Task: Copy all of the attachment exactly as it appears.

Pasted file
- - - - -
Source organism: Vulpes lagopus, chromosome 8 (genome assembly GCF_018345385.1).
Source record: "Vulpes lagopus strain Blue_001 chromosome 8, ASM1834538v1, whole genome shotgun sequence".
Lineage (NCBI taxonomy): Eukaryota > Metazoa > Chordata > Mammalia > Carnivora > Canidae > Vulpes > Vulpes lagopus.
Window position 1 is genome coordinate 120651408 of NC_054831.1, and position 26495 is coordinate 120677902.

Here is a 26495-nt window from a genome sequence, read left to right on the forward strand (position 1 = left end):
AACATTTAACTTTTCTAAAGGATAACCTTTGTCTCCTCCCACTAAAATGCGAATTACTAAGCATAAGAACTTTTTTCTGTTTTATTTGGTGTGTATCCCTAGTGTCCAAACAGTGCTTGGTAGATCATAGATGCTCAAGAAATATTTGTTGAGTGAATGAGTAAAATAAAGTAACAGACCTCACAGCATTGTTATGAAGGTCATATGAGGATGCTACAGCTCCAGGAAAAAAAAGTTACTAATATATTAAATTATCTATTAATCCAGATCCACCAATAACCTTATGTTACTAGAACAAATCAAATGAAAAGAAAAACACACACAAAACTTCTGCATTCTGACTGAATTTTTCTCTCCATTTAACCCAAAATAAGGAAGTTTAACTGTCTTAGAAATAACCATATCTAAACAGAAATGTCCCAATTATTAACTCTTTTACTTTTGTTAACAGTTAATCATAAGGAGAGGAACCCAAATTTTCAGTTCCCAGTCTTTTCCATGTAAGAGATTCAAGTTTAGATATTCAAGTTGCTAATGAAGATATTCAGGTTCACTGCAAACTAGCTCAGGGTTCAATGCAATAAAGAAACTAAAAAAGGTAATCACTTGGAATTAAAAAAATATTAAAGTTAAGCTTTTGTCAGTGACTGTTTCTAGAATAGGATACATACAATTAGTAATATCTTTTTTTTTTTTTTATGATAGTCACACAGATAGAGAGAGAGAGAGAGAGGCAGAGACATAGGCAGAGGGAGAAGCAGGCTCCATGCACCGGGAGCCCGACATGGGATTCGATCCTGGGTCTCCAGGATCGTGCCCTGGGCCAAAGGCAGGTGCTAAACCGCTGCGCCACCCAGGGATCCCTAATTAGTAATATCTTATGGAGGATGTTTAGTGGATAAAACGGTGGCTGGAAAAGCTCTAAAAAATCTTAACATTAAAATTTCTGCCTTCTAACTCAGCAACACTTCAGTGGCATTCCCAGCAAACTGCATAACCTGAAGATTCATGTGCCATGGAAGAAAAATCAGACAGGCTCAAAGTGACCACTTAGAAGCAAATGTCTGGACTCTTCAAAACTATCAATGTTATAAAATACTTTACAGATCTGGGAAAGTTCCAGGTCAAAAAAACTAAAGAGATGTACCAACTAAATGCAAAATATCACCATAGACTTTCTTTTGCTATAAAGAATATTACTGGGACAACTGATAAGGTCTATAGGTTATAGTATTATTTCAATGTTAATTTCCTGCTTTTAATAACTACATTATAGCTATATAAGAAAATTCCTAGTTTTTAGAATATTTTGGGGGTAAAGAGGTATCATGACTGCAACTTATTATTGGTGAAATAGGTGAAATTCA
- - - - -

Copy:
Source organism: Vulpes lagopus, chromosome 8 (genome assembly GCF_018345385.1).
Source record: "Vulpes lagopus strain Blue_001 chromosome 8, ASM1834538v1, whole genome shotgun sequence".
Lineage (NCBI taxonomy): Eukaryota > Metazoa > Chordata > Mammalia > Carnivora > Canidae > Vulpes > Vulpes lagopus.
Window position 1 is genome coordinate 120651408 of NC_054831.1, and position 26495 is coordinate 120677902.

Here is a 26495-nt window from a genome sequence, read left to right on the forward strand (position 1 = left end):
AACATTTAACTTTTCTAAAGGATAACCTTTGTCTCCTCCCACTAAAATGCGAATTACTAAGCATAAGAACTTTTTTCTGTTTTATTTGGTGTGTATCCCTAGTGTCCAAACAGTGCTTGGTAGATCATAGATGCTCAAGAAATATTTGTTGAGTGAATGAGTAAAATAAAGTAACAGACCTCACAGCATTGTTATGAAGGTCATATGAGGATGCTACAGCTCCAGGAAAAAAAAGTTACTAATATATTAAATTATCTATTAATCCAGATCCACCAATAACCTTATGTTACTAGAACAAATCAAATGAAAAGAAAAACACACACAAAACTTCTGCATTCTGACTGAATTTTTCTCTCCATTTAACCCAAAATAAGGAAGTTTAACTGTCTTAGAAATAACCATATCTAAACAGAAATGTCCCAATTATTAACTCTTTTACTTTTGTTAACAGTTAATCATAAGGAGAGGAACCCAAATTTTCAGTTCCCAGTCTTTTCCATGTAAGAGATTCAAGTTTAGATATTCAAGTTGCTAATGAAGATATTCAGGTTCACTGCAAACTAGCTCAGGGTTCAATGCAATAAAGAAACTAAAAAAGGTAATCACTTGGAATTAAAAAAATATTAAAGTTAAGCTTTTGTCAGTGACTGTTTCTAGAATAGGATACATACAATTAGTAATATCTTTTTTTTTTTTTTATGATAGTCACACAGATAGAGAGAGAGAGAGAGAGGCAGAGACATAGGCAGAGGGAGAAGCAGGCTCCATGCACCGGGAGCCCGACATGGGATTCGATCCTGGGTCTCCAGGATCGTGCCCTGGGCCAAAGGCAGGTGCTAAACCGCTGCGCCACCCAGGGATCCCTAATTAGTAATATCTTATGGAGGATGTTTAGTGGATAAAACGGTGGCTGGAAAAGCTCTAAAAAATCTTAACATTAAAATTTCTGCCTTCTAACTCAGCAACACTTCAGTGGCATTCCCAGCAAACTGCATAACCTGAAGATTCATGTGCCATGGAAGAAAAATCAGACAGGCTCAAAGTGACCACTTAGAAGCAAATGTCTGGACTCTTCAAAACTATCAATGTTATAAAATACTTTACAGATCTGGGAAAGTTCCAGGTCAAAAAAACTAAAGAGATGTACCAACTAAATGCAAAATATCACCATAGACTTTCTTTTGCTATAAAGAATATTACTGGGACAACTGATAAGGTCTATAGGTTATAGTATTATTTCAATGTTAATTTCCTGCTTTTAATAACTACATTATAGCTATATAAGAAAATTCCTAGTTTTTAGAATATTTTGGGGGTAAAGAGGTATCATGACTGCAACTTATTATTGGTGAAATAGGTGAAATTCA